LEAH: Yeah, that's a great question. I feel like one connection that comes up a lot is sleep. Then whenever I see a health questionnaire that mentions issues with falling asleep or staying asleep, I know immediately we have to hunt for foods. Time and time again, I'll find that evening snacking on foods like chips and salsa, on crackers, microwave popcorn, chocolate candies, brownies, and cookies; they create a blood sugar spike early on in the night, and that may make it hard for us to fall asleep.

And then, it creates a blood sugar crash later in the night that wakes us up. So think that two or three or four in the morning time frame where you wake up, and that could, for some people, be a low blood sugar response at that time. I also think about the glass or two of wine with dinner or in the evening.

That's another common culprit that often throws a wrench in our sleep plans. So one strategy we have for clients is finding better choices for an evening snack that keeps their blood sugar stable throughout the night. This is usually a combination of some carbohydrates, some real food carbohydrates and a healthy fat. So some of the common ones we'll throw out there: apple slices and natural peanut butter.

TERESA: So good.

LEAH: Yeah. So good. And so simple. Even a few baby carrots with some guacamole.

TERESA: Also very good.

LEAH: Yeah.

TERESA: Especially if you're the person that wants something a little more savory.

LEAH: Mm hmm. Mm hmm. And I just taught a class last night where one of the suggestions for that evening or bedtime snack was sauteed pears with either some butter or coconut oil and topping it with some like heavy whipping cream. I was like, oh my gosh.


LEAH: Yeah. It's those are, that's one of the ones I just, I tend to forget about, but it's still so good. And now there are certainly things that can throw our sleep off that don't have anything to do with food, but this is one great example highlighting that shifting process that we talked about earlier, making the shift from eating ultra processed foods to eating real foods and how that can improve sleep.

And as a mom of two younger kids, I can tell you there's almost nothing a good night's sleep won't fix, or at least make a little bit better. So we do have to take a quick break. You are listening to Dishing Up Nutrition, brought to you by Nutritional Weight and Wellness. I am Leah Kleinschrodt, along with Teresa Wagner, and we are your hosts for this episode, all about getting ultra processed foods out of our everyday diet. And we'll be back in a moment.


TERESA: Welcome back. You are listening to our Dishing Up Nutrition weekly podcast. Before we went to break, we were talking about the connection between eating ultra processed foods and sleep, more specifically having troubles with sleep.

The ultra processed foods connection to migraines & headaches

Now, another area where we have seen a clear connection between ultra processed foods and symptoms are headaches and migraines. Sometimes the connection is a specific additive or chemical in the food like MSG or aspartame or the food dye. Sometimes it's the blood sugar spike and dip we get from the sugars and refined flours that make up these foods.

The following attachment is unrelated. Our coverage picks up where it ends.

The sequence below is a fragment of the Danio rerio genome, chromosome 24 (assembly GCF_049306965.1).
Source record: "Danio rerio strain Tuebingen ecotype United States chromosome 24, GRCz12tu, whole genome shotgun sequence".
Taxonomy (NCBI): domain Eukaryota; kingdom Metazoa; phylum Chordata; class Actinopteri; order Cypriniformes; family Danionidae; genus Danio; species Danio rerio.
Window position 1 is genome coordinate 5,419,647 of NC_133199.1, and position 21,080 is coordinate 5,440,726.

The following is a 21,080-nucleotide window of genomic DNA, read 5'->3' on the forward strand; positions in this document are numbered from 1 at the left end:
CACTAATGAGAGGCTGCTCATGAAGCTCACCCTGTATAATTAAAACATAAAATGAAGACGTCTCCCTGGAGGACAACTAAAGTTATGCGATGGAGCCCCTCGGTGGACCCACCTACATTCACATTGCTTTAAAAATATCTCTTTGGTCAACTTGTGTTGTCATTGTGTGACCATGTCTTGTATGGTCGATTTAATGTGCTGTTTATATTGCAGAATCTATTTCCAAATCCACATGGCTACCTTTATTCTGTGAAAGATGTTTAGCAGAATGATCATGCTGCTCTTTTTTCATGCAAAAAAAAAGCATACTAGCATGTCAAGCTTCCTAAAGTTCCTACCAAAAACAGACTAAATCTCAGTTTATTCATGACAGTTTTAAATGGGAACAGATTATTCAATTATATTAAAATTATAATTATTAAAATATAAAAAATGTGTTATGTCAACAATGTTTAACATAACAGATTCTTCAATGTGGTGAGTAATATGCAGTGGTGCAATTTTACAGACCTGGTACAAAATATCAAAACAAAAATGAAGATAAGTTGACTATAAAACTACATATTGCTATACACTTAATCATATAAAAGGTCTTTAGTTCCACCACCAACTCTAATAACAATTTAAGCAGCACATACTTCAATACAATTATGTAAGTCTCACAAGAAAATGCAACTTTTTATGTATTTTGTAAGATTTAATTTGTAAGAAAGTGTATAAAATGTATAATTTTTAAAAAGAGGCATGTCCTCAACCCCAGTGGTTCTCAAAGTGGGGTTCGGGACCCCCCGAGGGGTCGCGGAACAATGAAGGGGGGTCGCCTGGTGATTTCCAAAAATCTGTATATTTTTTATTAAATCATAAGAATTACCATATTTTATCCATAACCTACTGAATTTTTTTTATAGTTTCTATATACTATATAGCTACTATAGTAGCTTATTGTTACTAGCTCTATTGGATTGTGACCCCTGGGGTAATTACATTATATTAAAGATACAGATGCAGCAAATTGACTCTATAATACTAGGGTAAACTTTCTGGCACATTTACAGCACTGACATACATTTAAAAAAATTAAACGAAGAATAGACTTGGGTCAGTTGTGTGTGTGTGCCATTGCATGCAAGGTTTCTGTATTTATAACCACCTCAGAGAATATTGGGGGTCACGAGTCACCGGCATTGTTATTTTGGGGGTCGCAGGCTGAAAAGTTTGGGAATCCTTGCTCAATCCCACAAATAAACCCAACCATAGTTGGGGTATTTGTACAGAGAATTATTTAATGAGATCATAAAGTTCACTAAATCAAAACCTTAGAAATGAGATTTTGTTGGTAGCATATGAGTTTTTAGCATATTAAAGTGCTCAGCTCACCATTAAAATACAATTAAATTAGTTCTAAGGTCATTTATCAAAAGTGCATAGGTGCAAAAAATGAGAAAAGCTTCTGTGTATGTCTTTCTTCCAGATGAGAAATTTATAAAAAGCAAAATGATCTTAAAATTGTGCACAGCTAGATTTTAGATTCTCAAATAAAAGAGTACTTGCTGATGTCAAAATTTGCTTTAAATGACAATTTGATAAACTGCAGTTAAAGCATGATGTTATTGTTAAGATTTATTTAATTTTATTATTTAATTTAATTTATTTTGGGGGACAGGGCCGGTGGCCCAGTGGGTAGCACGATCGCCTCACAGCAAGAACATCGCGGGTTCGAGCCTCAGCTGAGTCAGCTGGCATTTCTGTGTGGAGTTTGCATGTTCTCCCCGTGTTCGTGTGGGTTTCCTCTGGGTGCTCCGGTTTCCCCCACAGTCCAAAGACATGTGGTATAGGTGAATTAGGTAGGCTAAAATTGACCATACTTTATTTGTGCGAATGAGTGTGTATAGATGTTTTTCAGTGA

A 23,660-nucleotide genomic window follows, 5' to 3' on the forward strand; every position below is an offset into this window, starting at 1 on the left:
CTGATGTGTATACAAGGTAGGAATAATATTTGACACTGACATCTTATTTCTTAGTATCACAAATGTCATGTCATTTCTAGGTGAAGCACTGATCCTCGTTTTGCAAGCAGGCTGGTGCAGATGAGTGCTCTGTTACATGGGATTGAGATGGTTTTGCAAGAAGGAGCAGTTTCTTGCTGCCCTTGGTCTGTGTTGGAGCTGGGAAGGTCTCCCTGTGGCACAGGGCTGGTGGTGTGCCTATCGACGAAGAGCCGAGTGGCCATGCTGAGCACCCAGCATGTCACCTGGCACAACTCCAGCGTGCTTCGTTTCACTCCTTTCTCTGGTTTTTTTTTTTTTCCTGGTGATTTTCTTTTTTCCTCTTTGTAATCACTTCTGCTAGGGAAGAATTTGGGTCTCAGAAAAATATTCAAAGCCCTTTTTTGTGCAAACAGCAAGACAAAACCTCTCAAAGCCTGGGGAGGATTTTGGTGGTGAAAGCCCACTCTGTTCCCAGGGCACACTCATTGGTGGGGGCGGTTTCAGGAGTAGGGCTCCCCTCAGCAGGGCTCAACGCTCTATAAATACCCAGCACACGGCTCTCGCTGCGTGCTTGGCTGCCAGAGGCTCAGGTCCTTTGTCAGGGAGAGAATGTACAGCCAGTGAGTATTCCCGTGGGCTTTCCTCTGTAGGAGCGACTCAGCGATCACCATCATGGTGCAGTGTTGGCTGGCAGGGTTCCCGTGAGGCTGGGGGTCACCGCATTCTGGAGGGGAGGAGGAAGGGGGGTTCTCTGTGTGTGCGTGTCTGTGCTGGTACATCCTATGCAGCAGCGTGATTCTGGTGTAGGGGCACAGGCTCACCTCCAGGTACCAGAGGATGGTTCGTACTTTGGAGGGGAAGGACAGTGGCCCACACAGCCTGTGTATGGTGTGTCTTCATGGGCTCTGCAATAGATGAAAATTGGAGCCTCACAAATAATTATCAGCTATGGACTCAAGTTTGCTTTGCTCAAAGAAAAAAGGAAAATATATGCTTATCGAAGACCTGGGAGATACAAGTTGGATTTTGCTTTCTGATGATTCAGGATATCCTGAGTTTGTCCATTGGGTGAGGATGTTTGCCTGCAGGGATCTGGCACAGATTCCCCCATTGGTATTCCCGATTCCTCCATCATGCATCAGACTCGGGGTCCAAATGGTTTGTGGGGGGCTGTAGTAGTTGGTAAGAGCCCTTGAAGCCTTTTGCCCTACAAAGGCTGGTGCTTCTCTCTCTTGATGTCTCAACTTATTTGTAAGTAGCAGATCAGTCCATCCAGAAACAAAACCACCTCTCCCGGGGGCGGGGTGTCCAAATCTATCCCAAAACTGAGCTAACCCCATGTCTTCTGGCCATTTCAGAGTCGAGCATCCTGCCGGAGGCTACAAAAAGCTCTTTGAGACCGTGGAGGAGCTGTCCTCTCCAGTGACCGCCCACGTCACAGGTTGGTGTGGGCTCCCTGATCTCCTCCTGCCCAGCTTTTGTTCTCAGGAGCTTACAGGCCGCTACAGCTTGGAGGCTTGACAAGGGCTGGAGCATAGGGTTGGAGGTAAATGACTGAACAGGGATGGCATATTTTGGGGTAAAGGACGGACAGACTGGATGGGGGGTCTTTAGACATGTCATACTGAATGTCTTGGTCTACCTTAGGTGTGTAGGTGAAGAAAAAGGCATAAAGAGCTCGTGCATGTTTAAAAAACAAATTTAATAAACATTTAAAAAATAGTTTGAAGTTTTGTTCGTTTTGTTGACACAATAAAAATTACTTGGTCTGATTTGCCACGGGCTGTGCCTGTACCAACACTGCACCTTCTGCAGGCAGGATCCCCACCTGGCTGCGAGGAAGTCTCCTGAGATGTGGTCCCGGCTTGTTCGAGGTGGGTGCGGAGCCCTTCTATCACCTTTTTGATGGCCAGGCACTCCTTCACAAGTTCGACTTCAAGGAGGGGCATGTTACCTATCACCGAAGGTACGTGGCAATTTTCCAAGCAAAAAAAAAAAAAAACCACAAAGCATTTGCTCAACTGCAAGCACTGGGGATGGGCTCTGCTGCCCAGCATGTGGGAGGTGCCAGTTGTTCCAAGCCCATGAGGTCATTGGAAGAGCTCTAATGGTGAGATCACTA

I've noticed that when my female clients eat more ultra processed foods, they have more unstable blood sugars. They tend to have more intense hormonal symptoms like PMS or cramping or hormone related migraines. Better periods and less pain? Talk about reasons to quit the junk food and eat more real foods.

Just like sleep, there are certainly other things that may factor into headaches and migraines, but what we eat or drink can make all the difference in how frequently or how intensely someone experiences a headache or migraine. If this connection piqued your interest, our colleagues, Melanie and Brandy did a fabulous Dishing Up Nutrition show on headaches and migraines just a few weeks ago on March 11th.

LEAH: Yeah, that's, it's such an important connection for a lot of people. I'm personally not prone to migraines, but my mom and my brother were for a long time, and I've met with enough clients to know that a migraine is not an experience that I would be looking for. I'm very happy to avoid those experiences.

Anxiety: the importance of consuming quality fats & oils

One thing I do have personal experience with, and I see this box checked on almost every health questionnaire that comes across my desk these days, is anxiety. Now, according to the NIH, the National Institutes of Health, 19.1 percent of adults experienced anxiety in the last year. And about 30 percent of Americans will experience an anxiety disorder at some point in their lifetime.

We're also seeing a dramatic increase in anxiety in our kids and our teenagers. And I know Teresa, you and Monica did an excellent show back in February on this very topic. So I'll just refer people to that for a deeper dive.

But one of the first things you highlighted in that particular show that you did with Monica is looking at the types of fats and oils that we as a nation and our teenagers are consuming on a regular basis. And we want to look at the quality of these fats and oils because our brain is made up of a lot of healthy fat, and good fats at each meal and snack, keep our moods and our energy levels even keel in between those eating events.